5. The program auto-runs once the programming is done. Look over at the ATTINY45 and you will see the two LEDs are lit!

If all you needed your microcontroller to do was make those two pins go HIGH after a RESET, you could take that ATTINY45 off the breadboard and put it into your project right now.

But let's change the program a little to demonstrate a delay. Instead of the LEDs turning on immediately after a RESET (i.e. after the part is programmed) we will have it wait a short time first - giving us time to look over and see the LEDs turn on.



Example of a Delay

1. Change the program to read:

#include <avr/io.h>
#include <util/delay.h>

int main(void)
{
  // Set Port B pins as all outputs
  DDRB = 0xff;

  // Use this function from delay.h to delay for 4 seconds
  _delay_ms(4000);        

  // Set all of Port B pins as HIGH
  PORTB = 0xff;

  return 1;
}



2. Save and BUILD (F7 or BUILD -> BUILD). Whenever you change the program, remember to re-build it before programming it into your AVR.

(NOTE: Feel free to come back to this part later if your brain is already feeling full so far, but since it is never a bad time to demonstrate the correct way to do things here is a quick note about something you will probably see at this point. You may see this: "Warning: F_CPU not defined for < util/delay.h >" If so, this is because the compiler needs to know what the clock speed of the microcontroller will be, so it can make the appropriate delay. Without it, the code we just wrote will delay but not necessarily for the intended 4 seconds. Fix this by right-clicking on the project name in the left pane of AVR Studio and select "Edit Configuration Options". Enter "1000000" (one million) for the frequency in Hz. This will match the 1 MHz default clock speed of the ATTINY45, and will make the warning go away - ensuring your delay does in fact delay for the intended amount of time.)

3. Click the [AVR] button that looks like a little chip on the menu bar - it's beside the [CON] button we used earlier. (Since we already connected to the AVRISP mkII programmer earlier, we don't need to do it again and you can just use the AVR button instead of CON again.)

4. Program the code into the ATTINY45 with the PROGRAM button and look over to your AVR. Once the programming is done, the LEDs will light after a few seconds' delay. You have implemented a delay!



Setting Specific PORTB Bits, and Adding a Loop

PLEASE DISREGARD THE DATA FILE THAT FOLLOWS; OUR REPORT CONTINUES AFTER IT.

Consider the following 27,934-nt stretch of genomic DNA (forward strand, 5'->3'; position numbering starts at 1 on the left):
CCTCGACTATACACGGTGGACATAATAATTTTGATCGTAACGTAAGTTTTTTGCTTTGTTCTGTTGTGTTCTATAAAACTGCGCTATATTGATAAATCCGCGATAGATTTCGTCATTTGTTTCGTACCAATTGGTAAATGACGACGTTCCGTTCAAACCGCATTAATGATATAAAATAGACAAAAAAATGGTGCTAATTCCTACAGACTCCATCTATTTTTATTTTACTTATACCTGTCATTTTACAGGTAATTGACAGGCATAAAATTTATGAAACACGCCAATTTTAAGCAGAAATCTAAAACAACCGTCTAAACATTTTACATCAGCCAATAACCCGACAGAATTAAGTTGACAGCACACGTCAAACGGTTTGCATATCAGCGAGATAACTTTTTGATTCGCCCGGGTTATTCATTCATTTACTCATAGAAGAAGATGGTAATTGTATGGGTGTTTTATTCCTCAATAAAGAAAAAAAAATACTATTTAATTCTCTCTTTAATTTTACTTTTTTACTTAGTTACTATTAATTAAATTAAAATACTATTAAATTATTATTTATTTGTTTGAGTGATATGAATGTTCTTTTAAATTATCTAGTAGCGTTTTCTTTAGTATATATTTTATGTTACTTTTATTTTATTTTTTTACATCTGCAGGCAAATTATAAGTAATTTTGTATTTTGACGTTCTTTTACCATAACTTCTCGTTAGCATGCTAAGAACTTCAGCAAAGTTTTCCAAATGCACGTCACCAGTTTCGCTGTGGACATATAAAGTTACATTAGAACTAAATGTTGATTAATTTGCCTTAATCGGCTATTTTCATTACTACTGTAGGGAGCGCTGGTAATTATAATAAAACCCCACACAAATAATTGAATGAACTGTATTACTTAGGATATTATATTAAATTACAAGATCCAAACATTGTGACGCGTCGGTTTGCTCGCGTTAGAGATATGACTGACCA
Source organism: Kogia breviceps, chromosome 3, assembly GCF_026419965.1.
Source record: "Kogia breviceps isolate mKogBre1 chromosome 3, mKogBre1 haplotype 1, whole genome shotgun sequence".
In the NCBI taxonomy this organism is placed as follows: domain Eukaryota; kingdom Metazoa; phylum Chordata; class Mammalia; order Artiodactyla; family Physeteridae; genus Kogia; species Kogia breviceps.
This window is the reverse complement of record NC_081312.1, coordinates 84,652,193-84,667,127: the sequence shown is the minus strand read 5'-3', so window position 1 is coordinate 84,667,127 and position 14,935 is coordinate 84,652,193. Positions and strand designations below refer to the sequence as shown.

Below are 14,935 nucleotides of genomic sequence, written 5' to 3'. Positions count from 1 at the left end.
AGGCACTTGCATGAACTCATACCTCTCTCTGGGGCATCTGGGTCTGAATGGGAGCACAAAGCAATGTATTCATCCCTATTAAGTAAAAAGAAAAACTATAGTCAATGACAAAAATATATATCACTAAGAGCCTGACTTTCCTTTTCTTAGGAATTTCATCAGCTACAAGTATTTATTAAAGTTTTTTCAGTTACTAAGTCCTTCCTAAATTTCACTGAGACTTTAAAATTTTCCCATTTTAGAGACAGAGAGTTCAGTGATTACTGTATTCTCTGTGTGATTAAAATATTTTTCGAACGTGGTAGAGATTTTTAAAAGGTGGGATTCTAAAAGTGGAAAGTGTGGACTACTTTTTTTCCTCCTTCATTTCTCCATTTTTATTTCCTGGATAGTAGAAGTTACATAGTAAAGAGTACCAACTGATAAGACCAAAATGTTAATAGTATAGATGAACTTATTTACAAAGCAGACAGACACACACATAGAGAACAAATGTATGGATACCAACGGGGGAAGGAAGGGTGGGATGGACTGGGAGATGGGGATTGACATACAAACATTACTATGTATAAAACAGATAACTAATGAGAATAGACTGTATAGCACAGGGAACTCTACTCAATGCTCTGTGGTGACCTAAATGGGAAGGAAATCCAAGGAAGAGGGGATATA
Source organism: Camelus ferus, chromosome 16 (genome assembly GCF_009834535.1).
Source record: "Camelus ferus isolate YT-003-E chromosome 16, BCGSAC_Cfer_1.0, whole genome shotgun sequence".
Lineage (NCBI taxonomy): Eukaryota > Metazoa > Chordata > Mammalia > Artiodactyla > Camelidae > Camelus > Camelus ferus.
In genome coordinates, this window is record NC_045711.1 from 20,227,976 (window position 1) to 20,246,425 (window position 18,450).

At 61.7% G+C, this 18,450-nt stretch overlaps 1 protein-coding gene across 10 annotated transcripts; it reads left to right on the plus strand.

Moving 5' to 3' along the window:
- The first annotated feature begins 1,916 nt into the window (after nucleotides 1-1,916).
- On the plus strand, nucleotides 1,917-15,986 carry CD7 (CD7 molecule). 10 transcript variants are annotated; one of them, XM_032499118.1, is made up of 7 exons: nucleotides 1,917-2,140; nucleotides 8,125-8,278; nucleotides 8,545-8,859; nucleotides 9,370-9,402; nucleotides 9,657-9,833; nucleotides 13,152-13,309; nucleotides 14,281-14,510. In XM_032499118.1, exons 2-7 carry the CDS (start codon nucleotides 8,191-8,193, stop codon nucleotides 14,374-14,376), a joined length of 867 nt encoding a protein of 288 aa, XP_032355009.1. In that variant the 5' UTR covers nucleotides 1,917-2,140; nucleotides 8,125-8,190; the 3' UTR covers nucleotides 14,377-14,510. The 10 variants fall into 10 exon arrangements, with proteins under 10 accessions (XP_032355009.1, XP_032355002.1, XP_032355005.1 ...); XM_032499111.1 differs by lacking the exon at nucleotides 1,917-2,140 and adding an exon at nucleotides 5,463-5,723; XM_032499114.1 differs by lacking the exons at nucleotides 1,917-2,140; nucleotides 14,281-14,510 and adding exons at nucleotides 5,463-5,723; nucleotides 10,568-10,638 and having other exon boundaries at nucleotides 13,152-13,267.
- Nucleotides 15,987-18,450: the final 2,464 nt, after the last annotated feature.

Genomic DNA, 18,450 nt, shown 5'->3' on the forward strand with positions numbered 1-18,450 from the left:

So far we've been using the sledgehammer approach to playing with Port B by writing 0xFF's.

Let's modify the code so that we are writing to only the bits required for Port B pins 3 and 4. If we ever want our port to have some inputs, some outputs, and set some pins high and others low, we'll need to do this.

While we're at it, we're going to create a "run forever" program loop as well.

Enter the following program:

#include <avr/io.h>     
#include <util/delay.h>

// This program will turn the LEDs on for 100ms, 
// then off for 200ms, endlessly.

int main(void)
{
  // Set Port B pins for 3 and 4 as outputs
  // PORTB bit 3 = physical pin #2 on the ATTINY45
  // PORTB bit 4 = physical pin #3 on the ATTINY45

  DDRB = 0x18;  // In binary this is 0001 1000 (note that is bit 3 and 4)
  // AVR-GCC also would accept 0b00011000, by the way.

  // Set up a forever loop using your favorite C-style 'for' loop
  for ( ; 1==1 ; )  // loop while 1 equals 1
  {
    // Set Port B pins for 3 and 4 as HIGH (i.e. turn the LEDs on)
    PORTB = 0x18;   // If we wanted only PB4 on, it'd be PORTB=0x10

    // Use a function (defined in delay.h) to pause 100 milliseconds
    _delay_ms(100);

    // Set PORTB to be all LOWs (i.e. turn the LEDs off)
    PORTB = 0x00;

    // Delay for a 200ms
    _delay_ms(200);
  }

return 1;
}

1. Re-build the code (F7 or BUILD -> BUILD). Ensure no errors at bottom of page.Re-build the code (F7 or BUILD -> BUILD). Ensure no errors at bottom of page.

2. Program the newly-compiled .HEX file into the part with [AVR] and "Program".

3. Observe that the LEDs now blink endlessly.



Using Functions